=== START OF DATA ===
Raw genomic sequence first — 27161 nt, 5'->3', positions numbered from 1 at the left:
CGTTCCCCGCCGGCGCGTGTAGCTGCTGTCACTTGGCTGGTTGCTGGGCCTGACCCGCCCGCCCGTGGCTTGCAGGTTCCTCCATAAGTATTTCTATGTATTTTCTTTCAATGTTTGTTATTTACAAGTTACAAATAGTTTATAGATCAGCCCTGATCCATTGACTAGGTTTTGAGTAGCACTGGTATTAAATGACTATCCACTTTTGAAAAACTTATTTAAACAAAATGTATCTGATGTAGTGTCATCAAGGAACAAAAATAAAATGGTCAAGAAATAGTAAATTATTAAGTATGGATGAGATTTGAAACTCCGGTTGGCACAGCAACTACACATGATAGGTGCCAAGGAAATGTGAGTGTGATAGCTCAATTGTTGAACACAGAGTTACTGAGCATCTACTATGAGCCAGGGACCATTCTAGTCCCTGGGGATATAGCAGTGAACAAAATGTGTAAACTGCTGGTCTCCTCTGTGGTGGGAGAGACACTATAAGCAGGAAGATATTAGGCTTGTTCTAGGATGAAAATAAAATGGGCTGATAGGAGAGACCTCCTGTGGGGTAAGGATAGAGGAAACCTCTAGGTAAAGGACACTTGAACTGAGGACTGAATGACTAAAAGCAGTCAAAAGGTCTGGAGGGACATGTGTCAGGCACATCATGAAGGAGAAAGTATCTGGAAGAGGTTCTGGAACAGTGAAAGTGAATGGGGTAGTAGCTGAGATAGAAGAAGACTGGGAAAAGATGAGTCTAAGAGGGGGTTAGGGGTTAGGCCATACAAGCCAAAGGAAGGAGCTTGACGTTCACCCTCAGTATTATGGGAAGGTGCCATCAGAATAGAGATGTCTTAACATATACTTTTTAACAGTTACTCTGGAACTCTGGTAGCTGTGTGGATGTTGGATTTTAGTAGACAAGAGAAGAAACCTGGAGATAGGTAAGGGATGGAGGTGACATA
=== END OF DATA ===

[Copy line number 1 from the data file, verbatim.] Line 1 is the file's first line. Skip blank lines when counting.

Raw genomic sequence first — 27161 nt, 5'->3', positions numbered from 1 at the left: